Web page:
Cortisone shots became a part of Bruckbauer’s regimen as he fought through the pain. He made fewer appearances (17) during the full Class A season than he did during the half-season in Wisconsin (20). The hurler who specialized in control surrendered 46 walks in 76⅓ innings as he managed a middling record of 4-5, 3.66. The Senators’ faith – perhaps hope – in the prized righty was still evidenced by a call-up in September (though he did not make an appearance).
Hope springs eternal when teams report to training camp. This was certainly the case in February 1961 when The Sporting News identified Bruckbauer among a promising crop of rookies featuring future Hall of Famers Carl Yastrzemski and Billy Williams. The club, renamed the Twins after its move to Minnesota, looked anxiously to youngsters Bruckbauer and Ralph Lumenti to bolster the pitching: “[The two bonus babies] figure prominently in Twin plans.”11 Encouragement abounded as Bruckbauer appeared to have recaptured his old form. In his first eight innings of Grapefruit League play, he surrendered two runs on just four hits. On March 25 he delivered a six-strikeout, four-inning performance against the Philadelphia Phillies. With a nod toward his mediocre fastball, Bruckbauer was recognized as “the least impressive but most effective of any of the rookie hurlers.”12 His spring performance earned him a spot on the major-league roster.
On April 25, 1961, Bruckbauer made his major-league debut, against the Athletics in Kansas City’s Municipal Stadium. The third of seven Twins hurlers used in a 20-2 thumping, Bruckbauer entered in the fourth inning with a five-run deficit. The first batter he faced, rookie shortstop and future major-league skipper Dick Howser, stroked a double to left field. A single, another double, and a walk followed, and three runs scored with still nobody out. Lavagetto mercifully removed the righty. “[I]t was bad,” Bruckbauer recalled years later. “[By that point] I knew my arm wasn’t good.”13 He never returned to a major-league mound, placing him in select – albeit dubious – company. Through 2015 Bruckbauer remained the last pitcher14 with a career ERA of infinity. He was also the only player in Twins’ history to appear in just one game.
Bruckbauer remained with the Twins until May, when rosters were cut and he was assigned to the Syracuse Chiefs in the Triple-A International League. Bruckbauer’s season was periodically interrupted by trips to the Mayo Clinic in Rochester, Minnesota, as the Twins tried to salvage what they could from their hefty investment. Occasional glimpses of his former brilliance were spied; on July 30 he shut out the Charleston Marlins on two hits. But this was too often countered by less successful outings like that 10 days earlier when Bruckbauer surrendered five first-inning runs to the Rochester Red Wings without retiring a batter. He finished with a disappointing 7-10, 4.71 record in 30 appearances (20 as a starter).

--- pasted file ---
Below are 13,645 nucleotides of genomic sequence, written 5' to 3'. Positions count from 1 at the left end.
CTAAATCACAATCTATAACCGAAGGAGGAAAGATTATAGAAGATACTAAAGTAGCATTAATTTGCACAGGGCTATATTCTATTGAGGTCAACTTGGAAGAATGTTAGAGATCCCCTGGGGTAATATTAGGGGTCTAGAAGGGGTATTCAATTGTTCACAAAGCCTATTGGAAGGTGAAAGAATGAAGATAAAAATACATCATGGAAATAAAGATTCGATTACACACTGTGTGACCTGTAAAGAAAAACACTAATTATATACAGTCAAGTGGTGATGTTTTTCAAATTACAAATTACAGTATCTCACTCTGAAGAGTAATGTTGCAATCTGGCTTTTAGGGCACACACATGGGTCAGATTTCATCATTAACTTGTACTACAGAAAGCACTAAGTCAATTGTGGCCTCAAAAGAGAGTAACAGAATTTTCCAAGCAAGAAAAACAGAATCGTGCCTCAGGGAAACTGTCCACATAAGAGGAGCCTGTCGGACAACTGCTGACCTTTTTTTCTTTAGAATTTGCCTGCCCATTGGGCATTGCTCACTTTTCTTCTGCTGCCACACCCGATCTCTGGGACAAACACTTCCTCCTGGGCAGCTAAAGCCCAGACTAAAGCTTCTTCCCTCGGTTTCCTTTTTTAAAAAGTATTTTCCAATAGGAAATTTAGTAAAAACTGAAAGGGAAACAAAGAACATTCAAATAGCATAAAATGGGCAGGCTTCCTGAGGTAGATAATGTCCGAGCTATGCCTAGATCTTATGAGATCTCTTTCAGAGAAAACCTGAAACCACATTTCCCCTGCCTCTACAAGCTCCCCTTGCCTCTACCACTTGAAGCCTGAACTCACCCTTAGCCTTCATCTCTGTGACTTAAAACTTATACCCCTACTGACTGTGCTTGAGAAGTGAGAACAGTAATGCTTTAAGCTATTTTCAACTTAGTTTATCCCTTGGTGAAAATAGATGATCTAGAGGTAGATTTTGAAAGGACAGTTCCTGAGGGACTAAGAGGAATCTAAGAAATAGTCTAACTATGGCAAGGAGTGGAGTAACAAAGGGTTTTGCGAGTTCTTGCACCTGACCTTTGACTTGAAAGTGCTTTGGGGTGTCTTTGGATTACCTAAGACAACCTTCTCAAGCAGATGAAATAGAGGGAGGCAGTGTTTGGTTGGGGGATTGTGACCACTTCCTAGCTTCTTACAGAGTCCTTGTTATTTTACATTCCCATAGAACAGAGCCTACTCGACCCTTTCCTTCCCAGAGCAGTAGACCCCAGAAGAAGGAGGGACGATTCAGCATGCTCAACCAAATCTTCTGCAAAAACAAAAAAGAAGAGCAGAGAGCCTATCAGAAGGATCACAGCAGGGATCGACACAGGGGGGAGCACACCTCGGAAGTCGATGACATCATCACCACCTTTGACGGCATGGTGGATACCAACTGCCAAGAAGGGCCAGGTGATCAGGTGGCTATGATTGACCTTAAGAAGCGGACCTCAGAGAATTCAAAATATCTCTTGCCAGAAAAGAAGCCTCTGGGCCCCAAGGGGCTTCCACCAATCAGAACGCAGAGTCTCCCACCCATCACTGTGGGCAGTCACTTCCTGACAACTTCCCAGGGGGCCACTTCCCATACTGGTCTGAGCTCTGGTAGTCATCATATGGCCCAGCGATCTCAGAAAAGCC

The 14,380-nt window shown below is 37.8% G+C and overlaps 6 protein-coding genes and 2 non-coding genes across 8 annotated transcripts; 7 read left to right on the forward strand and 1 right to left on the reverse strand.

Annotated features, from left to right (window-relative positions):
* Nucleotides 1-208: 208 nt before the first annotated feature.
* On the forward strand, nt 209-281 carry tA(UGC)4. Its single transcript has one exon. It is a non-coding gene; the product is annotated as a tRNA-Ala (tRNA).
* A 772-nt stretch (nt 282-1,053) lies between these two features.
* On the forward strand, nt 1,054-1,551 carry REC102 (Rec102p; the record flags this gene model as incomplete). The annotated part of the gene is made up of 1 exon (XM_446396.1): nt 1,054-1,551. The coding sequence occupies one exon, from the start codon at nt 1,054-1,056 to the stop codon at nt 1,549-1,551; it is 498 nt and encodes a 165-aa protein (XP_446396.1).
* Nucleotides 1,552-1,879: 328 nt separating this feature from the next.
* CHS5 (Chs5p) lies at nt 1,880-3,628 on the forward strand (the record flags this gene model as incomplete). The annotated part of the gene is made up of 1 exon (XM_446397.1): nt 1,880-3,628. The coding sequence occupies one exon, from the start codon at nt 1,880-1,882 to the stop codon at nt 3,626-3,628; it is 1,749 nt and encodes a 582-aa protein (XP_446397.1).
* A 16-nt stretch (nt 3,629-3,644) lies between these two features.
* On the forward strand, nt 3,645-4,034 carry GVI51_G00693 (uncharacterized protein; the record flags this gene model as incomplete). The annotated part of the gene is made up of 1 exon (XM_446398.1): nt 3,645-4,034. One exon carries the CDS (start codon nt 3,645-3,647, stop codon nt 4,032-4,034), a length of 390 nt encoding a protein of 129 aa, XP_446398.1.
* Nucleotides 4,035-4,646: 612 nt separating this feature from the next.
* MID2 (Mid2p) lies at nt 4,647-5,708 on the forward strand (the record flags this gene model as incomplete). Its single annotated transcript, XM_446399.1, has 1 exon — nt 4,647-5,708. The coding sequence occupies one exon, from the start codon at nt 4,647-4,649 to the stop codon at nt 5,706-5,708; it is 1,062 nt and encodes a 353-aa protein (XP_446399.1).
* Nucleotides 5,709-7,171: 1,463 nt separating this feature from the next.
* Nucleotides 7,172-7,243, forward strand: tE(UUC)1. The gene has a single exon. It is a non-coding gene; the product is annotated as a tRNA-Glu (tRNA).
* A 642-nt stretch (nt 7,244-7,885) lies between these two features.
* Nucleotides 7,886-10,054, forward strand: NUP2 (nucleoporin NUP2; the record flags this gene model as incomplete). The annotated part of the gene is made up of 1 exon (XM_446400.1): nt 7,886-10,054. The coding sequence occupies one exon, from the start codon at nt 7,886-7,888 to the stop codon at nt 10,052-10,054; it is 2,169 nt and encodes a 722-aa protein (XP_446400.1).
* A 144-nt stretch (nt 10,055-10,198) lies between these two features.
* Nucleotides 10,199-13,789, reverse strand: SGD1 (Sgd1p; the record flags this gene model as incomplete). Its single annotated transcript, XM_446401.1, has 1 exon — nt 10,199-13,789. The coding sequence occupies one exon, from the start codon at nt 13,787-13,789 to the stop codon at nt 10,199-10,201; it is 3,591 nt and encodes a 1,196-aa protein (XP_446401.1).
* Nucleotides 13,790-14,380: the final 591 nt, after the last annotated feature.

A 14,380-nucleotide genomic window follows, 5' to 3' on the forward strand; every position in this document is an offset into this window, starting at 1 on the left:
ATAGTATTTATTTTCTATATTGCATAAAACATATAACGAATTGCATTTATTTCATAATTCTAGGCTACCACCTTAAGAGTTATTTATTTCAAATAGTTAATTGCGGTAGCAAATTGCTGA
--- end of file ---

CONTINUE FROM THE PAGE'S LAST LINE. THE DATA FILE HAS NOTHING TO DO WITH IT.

Once again the promising careers of Bruckbauer and Ralph Lumenti became intertwined. Teammates in Syracuse, in 1962 the bonus babies were demoted to the Twins’ Class A affiliate in Charlotte. Though Bruckbauer got off to a more successful start than his left-handed counterpart, the desire to continue had dissolved. “I need to quit and get on with my life,” Bruckbauer told the club. “[T]his isn’t going to work. It’s getting worse.”15 On May 10, 1962, the organization reluctantly released Bruckbauer and Lumenti. Bruckbauer packed up his belongings and made the long trip home to Sleepy Eye to reunite with his growing family.
Bruckbauer had married his hometown sweetheart, Kathleen Fay Olsen, in Sleepy Eye on December 28, 1959. (Bemidji, Minnesota, native and San Francisco Giants pitching prospect Clark Johnson served as his best man.) Bruckbauer resumed his college pursuits and in 1963 got a master’s degree at Mankato State University (30 miles southeast of his native New Ulm). He spent a year teaching and coaching baseball at Mankato High School. In December 1966 the New York Mets sought to hire him as vice president of the club’s newly affiliated short season-A team in Mankato in the Northern League. He turned this down, apparently to pursue a path in sales with the John Deere Company. His long career with Deere was spent primarily in Great Falls, Montana, and in Wisconsin. In the late 1990s Bruckbauer retired to Naples, Florida, where he pursued his lifelong passions of hunting and fishing. He became a member of the Major League Baseball Players Alumni Association.
In 2005 Bruckbauer returned to Sleepy Eye for induction into the inaugural class of the St. Mary’s Catholic School Alumni Hall of Fame. Two years later, on October 14, 2007, Bruckbauer died in Naples, five months after his 69th birthday. He was buried in St. Mary’s Catholic Cemetery in Sleepy Eye, survived by his wife and four children.
In 1922 New Ulm native Doc Hamann became the fifth pitcher in major league history to exit the game with an ERA of infinity. His fellow New Ulm hurler duplicated this unflattering feat 39 years later. Undoubtedly much more was expected from both. In Bruckbauer’s instance a shoulder injury – one that surely would have been easily repaired had it occurred decades later – served to foil a once-promising career.
The author wishes to thank Len Levin for review and edit of the narrative.
In addition to the sources cited in the Notes, the author consulted the following:
1 “Twins Tying ’61 Hopes to Biffer Battey,” The Sporting News, April 5, 1961: 27.
2 Through 2015, Bruckbauer’s .83 winning percentage remained among the Gophers’ all-time career leaders.
3 “Nats to Give 2 Bonus Kids Special Look,” The Sporting News, November 4, 1959: 13.
4 “Twins Tying.”
5 “Nats to Give.”
6 “Hunch-Player Cal Comes Up With New One,” The Sporting News, March 9, 1960: 16.
7 “Kid Curvers Spruce Up Nats’ Drab Slab Picture,” The Sporting News, February 3, 1960: 26.
8 “Creaky Clyde May Nab Nat Backstop Job,” The Sporting News, March 16, 1960: 27.
9 “Hunch-Player Cal.”
10 Rob Trucks, Cup of Coffee: The Very Short Careers of Eighteen Major League Pitchers (New York: Smallmouth Press, 2002), 85.
11 “Cookie Hunting Pegs to Plug Pair of Holes at Short and on Slab,” The Sporting News, March 8, 1961: 20.
12 “Twins Tying.”
13 Trucks, 87.
14 In 1969 center fielder Vic Davalillo faced four batters over two appearances and did not retire any.
15 Trucks, 90.